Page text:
Understanding the Risks of Medical Errors in Hospitals
Medical errors are one of the leading causes of death in the United States of America, posing a serious threat to public health, according to attorney Joseph Taraska. Researchers have found it challenging to uncover a consistent cause of such errors, but by recognizing the circumstances of adverse events, hospital staff can learn and work toward preventing them.
As doctors, surgeons, nurses, and other practitioners continue to address safety challenges and implement workable solutions, experts have put forth the most common medical errors in hospital settings for patients to understand.
Common Medical Errors in Hospitals
Typically, medical errors are split into two categories — omission and commission. Errors of omission are caused by actions not taken. Commission errors happen due to incorrect actions being taken.
However, there are also sub-categories often seen in hospital settings, such as the following:
Despite adverse effect awareness, surgical errors still occur at alarmingly high rates. Interestingly, such errors seem to usually occur either prior to or after the procedure rather than during the operation.
The most common surgical errors are caused by:
- A lack of surgeon training and education
- Absence of standardized regulations
- Communication gaps
- Rushing and hastiness
- Unreliable systems
- Human factors
To combat the above errors and enhance patient safety, hospitals have introduced a range of helpful guidelines, such as confirming the identity of a patient and the type of surgery beforehand, adopting checklists for all parts of every process, and verbal conclusions before leaving the operating theater.
General Diagnostic Errors
According to the Joint Commission, 40,000 to 80,000 deaths or injuries every year are caused by these errors. They’re generally seen in primary care practices, but can crossover into the hospital.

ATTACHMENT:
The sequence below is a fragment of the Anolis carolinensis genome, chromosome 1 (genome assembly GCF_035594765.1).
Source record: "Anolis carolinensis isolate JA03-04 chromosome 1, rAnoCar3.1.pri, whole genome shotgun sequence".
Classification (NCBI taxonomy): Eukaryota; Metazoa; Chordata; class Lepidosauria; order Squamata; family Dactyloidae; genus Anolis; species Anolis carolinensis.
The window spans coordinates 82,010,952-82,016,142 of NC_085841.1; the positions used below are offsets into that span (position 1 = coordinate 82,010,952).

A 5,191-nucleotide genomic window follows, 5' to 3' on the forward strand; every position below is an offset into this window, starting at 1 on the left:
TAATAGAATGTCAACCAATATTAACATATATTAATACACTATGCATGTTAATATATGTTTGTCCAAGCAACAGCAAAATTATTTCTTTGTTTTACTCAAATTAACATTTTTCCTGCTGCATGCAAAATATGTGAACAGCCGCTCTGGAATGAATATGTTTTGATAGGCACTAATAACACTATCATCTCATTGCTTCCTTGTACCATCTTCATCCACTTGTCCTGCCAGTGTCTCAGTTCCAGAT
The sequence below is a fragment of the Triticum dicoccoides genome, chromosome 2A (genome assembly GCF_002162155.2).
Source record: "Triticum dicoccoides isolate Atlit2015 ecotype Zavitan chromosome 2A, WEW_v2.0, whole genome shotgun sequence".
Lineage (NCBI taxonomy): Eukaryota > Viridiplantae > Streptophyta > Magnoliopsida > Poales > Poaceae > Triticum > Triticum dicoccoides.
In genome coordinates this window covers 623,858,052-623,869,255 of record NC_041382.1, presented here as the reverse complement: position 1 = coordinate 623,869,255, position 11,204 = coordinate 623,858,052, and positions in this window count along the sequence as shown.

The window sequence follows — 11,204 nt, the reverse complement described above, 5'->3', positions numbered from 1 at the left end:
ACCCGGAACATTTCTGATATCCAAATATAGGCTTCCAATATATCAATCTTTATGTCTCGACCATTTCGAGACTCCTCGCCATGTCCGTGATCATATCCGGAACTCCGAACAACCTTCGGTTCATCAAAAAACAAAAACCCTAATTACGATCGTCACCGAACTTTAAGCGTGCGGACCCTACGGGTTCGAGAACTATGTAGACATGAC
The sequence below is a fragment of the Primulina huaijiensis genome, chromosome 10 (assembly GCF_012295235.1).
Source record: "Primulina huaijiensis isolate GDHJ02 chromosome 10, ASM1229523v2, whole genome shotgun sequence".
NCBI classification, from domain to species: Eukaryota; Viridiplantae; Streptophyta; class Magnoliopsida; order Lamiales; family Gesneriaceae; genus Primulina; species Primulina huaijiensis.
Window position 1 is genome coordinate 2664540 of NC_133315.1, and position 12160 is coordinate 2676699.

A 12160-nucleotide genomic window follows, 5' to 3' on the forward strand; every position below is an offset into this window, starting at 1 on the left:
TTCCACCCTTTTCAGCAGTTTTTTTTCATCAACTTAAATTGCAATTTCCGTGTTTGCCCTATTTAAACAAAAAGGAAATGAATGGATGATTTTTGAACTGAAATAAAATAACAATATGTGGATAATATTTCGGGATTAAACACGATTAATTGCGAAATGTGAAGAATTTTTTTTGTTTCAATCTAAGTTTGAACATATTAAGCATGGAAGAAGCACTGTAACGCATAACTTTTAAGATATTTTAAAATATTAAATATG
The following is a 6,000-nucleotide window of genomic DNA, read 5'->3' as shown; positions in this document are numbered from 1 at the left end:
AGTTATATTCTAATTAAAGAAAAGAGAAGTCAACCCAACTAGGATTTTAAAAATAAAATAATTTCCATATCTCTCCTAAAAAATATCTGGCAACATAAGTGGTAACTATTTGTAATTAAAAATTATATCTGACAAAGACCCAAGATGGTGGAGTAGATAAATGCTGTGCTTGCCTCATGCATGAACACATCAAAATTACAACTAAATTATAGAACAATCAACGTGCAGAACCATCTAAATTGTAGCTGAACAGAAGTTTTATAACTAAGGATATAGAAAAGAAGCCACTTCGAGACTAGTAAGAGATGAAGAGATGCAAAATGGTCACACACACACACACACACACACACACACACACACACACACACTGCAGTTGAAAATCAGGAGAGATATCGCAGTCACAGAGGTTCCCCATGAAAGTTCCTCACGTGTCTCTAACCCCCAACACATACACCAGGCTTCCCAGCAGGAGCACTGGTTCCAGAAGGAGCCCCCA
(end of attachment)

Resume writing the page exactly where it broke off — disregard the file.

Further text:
The most commonly missed diagnoses include:
- Acute pyelonephritis
- Renal failure
- Metastatic cancer
- Spinal cord compression
Currently, the misdiagnosis rate is around 10% to 15% in the US.
Medication errors are deemed as preventable events that can include everything from failing to pay attention to a product label to the use of incorrectly stocked dispensing machines.
Barcode administration and technological solutions have been implemented in most hospitals around the country to prevent further occurrences.
Tubing and catheter connection errors are extremely common. If such errors aren’t caught and corrected early on, the consequences can be life-threatening.
Examples of such misconnections and misplacements include:
- Putting feeding tubes on ventilator ports
- Using catheters for unintended purposes
- Inserting feeding tubes into the lung instead of the stomach
Infections from hospitals are considered a system failure, with one in 20 hospitalized people acquiring establishment-related infections.
These errors can occur from failure to practice basic hand hygiene or the use of poor technique while placing vascular catheters. Regardless of the reason, though, these consequences can increase the lengths, costs, and complications of any individual’s hospital stay.
Steps Victims of Medical Malpractice Should Take
Those who believe they are victims of medical malpractice should:
- Document everything
- Ask the involved practitioners to explain what you do not understand
- Request a copy of the complete medical record
- Contact an attorney with experience handling medical malpractice cases
Despite the regularity of some errors, hospitals are constantly striving to enhance patient care and provide positive outcomes for all. However, remaining abreast of typical errors allows patients to get the help they deserve if they become a victim of malpractice.